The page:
Ryanair has today posted its largest ever after-tax profit for the first half of its financial year, which includes the key summer months, and said it expected to return to pre-Covid annual profit levels of at least €1 billion this year.
The recovery in traffic and profitability is likely to continue to be "very strong" for at least the next three years.
This will allow the airline, already Europe's largest by passenger numbers, to make major market share gains, group chief executive Michael O'Leary said.
Ryanair earned €1.371 billion in the six months to the end of September.
While that was just short of a forecast of €1.385 billion in a company poll of analysts, it was well ahead of its previous first-half record of €1.29 billion in the six months to the end of September 2017.
Total revenue for the six months jumped by over 200% to €6.62 billion.
Ryanair said its operating costs rose by 126% to €4.98 billion - including a 205% increase in fuel to €2.18 billion. But cost per passenger (ex-fuel) fell below €30, slightly lower than the same period pre-Covid.
While the winter will be loss-making, Ryanair said it expects an after-tax profit of between €1 billion and €1.2 billion for the year to March 31, though that forecast remains "hugely dependent" on no adverse shocks.
"Concerns about the impact of recession and rising consumer price inflation on Ryanair's business model have been greatly exaggerated in recent months," Michael O'Leary said.
"We expect these strong fundamentals will continue to underpin robust traffic and average fare growth for the next 18-months at least," he said.
In a pre-recorded video presentation he predicted very strong growth in profit and traffic over the next three years assuming oil prices remain relatively stable.
The combination of 15% traffic growth and a 14% fare rise was something he said he had never seen in all his years in the industry, Mr O'Leary said, referring to second-quarter numbers.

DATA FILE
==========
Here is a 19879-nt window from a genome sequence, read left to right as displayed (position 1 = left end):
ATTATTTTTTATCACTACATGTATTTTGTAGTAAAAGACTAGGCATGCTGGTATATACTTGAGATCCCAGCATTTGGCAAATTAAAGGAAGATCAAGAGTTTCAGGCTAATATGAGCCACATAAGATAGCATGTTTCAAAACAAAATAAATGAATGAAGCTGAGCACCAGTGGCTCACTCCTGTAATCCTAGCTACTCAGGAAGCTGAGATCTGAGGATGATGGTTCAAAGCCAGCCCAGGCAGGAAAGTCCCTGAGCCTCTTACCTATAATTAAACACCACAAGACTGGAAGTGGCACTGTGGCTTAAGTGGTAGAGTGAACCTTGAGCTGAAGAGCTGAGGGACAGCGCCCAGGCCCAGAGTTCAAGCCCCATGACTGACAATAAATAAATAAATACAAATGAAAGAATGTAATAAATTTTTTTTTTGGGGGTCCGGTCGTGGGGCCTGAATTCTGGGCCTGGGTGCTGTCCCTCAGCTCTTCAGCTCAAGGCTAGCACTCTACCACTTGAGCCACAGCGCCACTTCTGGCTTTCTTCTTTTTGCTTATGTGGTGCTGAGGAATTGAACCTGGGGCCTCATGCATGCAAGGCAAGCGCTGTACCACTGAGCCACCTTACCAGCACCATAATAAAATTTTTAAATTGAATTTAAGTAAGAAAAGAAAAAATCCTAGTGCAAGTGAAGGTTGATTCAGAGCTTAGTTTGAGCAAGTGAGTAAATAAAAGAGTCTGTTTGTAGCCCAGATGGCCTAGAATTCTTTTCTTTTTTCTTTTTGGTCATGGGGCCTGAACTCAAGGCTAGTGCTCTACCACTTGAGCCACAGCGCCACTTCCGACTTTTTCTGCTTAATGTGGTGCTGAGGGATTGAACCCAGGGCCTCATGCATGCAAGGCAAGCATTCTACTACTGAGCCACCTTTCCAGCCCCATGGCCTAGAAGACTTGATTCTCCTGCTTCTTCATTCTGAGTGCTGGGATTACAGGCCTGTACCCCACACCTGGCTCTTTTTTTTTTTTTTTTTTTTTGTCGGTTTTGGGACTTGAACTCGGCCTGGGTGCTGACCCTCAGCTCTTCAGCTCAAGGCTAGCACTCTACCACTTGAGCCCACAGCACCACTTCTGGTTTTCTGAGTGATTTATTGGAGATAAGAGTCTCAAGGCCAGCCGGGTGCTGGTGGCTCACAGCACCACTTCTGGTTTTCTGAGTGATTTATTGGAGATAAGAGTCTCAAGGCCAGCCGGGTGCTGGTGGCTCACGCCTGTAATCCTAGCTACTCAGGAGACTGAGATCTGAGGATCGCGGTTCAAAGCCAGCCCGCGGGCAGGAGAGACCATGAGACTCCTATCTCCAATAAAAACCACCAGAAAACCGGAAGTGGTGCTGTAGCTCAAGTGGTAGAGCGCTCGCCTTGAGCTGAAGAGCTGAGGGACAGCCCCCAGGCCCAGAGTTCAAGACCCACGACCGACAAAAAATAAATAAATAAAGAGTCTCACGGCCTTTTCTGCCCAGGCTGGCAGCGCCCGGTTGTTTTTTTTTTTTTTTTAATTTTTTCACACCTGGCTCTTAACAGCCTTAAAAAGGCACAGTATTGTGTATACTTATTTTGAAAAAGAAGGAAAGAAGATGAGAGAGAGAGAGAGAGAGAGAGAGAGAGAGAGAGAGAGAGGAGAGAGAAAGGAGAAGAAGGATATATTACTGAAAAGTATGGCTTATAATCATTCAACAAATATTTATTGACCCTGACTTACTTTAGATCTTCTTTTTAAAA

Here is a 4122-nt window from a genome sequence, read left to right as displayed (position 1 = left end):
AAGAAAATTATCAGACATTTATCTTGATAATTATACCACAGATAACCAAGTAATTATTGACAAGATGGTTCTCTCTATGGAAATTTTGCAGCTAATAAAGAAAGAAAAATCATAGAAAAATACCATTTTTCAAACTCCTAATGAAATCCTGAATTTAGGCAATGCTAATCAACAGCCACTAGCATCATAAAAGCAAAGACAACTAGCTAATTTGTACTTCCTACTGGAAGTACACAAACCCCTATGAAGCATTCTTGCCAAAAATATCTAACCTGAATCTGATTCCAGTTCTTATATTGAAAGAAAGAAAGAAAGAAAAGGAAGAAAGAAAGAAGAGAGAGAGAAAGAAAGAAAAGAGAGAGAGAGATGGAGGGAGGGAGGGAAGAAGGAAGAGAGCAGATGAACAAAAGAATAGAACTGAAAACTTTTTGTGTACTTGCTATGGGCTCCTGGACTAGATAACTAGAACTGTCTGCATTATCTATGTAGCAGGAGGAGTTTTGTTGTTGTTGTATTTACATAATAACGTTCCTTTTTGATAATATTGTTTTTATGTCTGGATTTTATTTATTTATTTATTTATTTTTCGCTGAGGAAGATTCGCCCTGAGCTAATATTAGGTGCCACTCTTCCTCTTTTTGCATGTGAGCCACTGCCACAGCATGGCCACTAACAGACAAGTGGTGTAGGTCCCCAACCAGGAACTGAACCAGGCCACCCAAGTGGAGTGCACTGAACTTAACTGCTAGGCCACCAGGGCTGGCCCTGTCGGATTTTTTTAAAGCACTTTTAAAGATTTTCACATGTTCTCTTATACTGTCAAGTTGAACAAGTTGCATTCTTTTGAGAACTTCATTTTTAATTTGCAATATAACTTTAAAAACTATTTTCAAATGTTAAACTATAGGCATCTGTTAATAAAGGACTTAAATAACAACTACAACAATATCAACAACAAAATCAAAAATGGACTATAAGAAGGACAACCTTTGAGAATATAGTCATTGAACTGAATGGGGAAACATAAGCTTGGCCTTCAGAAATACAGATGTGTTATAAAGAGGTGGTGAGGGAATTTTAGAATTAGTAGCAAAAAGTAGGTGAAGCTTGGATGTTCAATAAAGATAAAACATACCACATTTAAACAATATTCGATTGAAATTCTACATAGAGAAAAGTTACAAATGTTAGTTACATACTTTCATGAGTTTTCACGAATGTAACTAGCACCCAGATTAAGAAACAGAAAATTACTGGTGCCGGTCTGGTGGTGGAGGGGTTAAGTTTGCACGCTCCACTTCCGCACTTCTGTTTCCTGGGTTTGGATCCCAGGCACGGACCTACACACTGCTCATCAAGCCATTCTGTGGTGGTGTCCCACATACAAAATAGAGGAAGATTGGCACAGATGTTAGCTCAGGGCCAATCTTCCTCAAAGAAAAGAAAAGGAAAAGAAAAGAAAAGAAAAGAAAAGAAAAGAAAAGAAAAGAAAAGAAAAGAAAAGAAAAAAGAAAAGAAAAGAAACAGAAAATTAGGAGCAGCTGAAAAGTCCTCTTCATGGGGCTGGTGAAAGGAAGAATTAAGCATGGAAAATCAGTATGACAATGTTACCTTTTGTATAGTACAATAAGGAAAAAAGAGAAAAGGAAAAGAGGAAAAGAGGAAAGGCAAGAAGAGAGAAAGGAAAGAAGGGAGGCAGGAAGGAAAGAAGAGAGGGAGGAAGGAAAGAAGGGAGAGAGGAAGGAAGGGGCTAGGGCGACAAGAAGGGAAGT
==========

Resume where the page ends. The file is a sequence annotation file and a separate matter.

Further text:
He said that bookings in November and December remain strong but the airline said it had very little visibility for the first three months of 2023.
That was echoed by Ryanair Group's chief financial officer Neil Sorohan on RTÉ's Morning Ireland.
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"We would be somewhat cautious having been hit by Covid out of the blue last year," he said. "But if all else remains equal and we don't have any shocks we're planning to fly 110% pre-Covid capacity this winter.
"We've increased our traffic targets for the full year from 166m to 168m, with a plan to grow back up to 185m into next year," he said.
Mr Sorohan said they had seen evidence of strong demand for flights since last summer, and that Ryanair worked hard to ensure it was able to cater to that as international travel reopened.
He also said that there was no sign of demand easing, even as fares rise and consumers' disposable income declines.
"We're not seeing it at all - in fact in October when we had the mid-term breaks we, again, recorded record traffic," he said. "Christmas having been cancelled for the last two years we're seeing strong bookings [for this year] too.
"Our view is that, as they've done in previous slowdowns, people continue to fly, but they move towards lowest cost providers, and that's Ryanair by a country mile," he stated.
Several rivals have provided relatively upbeat guidance in recent weeks with Wizz Air, Aer Lingus and British Airways-owner IAG and Lufthansa all saying they were seeing continued strength in ticket sales despite inflation fears.